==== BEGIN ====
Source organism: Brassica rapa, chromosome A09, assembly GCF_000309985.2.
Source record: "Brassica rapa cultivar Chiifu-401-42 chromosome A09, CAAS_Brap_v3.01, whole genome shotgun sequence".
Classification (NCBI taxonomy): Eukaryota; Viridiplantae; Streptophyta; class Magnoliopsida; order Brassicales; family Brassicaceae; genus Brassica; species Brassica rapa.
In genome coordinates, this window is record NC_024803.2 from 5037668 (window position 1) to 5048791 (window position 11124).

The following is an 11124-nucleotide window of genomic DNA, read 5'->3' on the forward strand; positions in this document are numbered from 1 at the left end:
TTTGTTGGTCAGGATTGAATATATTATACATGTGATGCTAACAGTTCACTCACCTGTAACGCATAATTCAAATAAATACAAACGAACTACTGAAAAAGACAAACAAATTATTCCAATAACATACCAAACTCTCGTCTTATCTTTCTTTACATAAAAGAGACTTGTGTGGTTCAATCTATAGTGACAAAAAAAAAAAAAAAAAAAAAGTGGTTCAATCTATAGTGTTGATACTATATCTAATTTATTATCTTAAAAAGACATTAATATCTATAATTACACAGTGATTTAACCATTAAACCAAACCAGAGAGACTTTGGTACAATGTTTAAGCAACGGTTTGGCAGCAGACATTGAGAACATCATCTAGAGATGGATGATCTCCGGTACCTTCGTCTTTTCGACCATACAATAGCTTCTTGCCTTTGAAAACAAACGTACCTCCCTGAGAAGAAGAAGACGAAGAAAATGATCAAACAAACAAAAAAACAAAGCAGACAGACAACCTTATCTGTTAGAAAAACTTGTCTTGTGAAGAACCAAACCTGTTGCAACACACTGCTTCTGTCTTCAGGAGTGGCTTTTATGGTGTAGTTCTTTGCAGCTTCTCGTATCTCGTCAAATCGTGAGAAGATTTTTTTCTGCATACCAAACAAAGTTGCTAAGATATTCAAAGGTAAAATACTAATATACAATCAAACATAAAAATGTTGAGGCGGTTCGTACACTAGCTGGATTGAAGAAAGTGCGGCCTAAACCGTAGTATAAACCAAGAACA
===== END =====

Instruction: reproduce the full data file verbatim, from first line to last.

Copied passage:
Source organism: Brassica rapa, chromosome A09, assembly GCF_000309985.2.
Source record: "Brassica rapa cultivar Chiifu-401-42 chromosome A09, CAAS_Brap_v3.01, whole genome shotgun sequence".
Classification (NCBI taxonomy): Eukaryota; Viridiplantae; Streptophyta; class Magnoliopsida; order Brassicales; family Brassicaceae; genus Brassica; species Brassica rapa.
In genome coordinates, this window is record NC_024803.2 from 5037668 (window position 1) to 5048791 (window position 11124).

The following is an 11124-nucleotide window of genomic DNA, read 5'->3' on the forward strand; positions in this document are numbered from 1 at the left end:
TTTGTTGGTCAGGATTGAATATATTATACATGTGATGCTAACAGTTCACTCACCTGTAACGCATAATTCAAATAAATACAAACGAACTACTGAAAAAGACAAACAAATTATTCCAATAACATACCAAACTCTCGTCTTATCTTTCTTTACATAAAAGAGACTTGTGTGGTTCAATCTATAGTGACAAAAAAAAAAAAAAAAAAAAAGTGGTTCAATCTATAGTGTTGATACTATATCTAATTTATTATCTTAAAAAGACATTAATATCTATAATTACACAGTGATTTAACCATTAAACCAAACCAGAGAGACTTTGGTACAATGTTTAAGCAACGGTTTGGCAGCAGACATTGAGAACATCATCTAGAGATGGATGATCTCCGGTACCTTCGTCTTTTCGACCATACAATAGCTTCTTGCCTTTGAAAACAAACGTACCTCCCTGAGAAGAAGAAGACGAAGAAAATGATCAAACAAACAAAAAAACAAAGCAGACAGACAACCTTATCTGTTAGAAAAACTTGTCTTGTGAAGAACCAAACCTGTTGCAACACACTGCTTCTGTCTTCAGGAGTGGCTTTTATGGTGTAGTTCTTTGCAGCTTCTCGTATCTCGTCAAATCGTGAGAAGATTTTTTTCTGCATACCAAACAAAGTTGCTAAGATATTCAAAGGTAAAATACTAATATACAATCAAACATAAAAATGTTGAGGCGGTTCGTACACTAGCTGGATTGAAGAAAGTGCGGCCTAAACCGTAGTATAAACCAAGAACA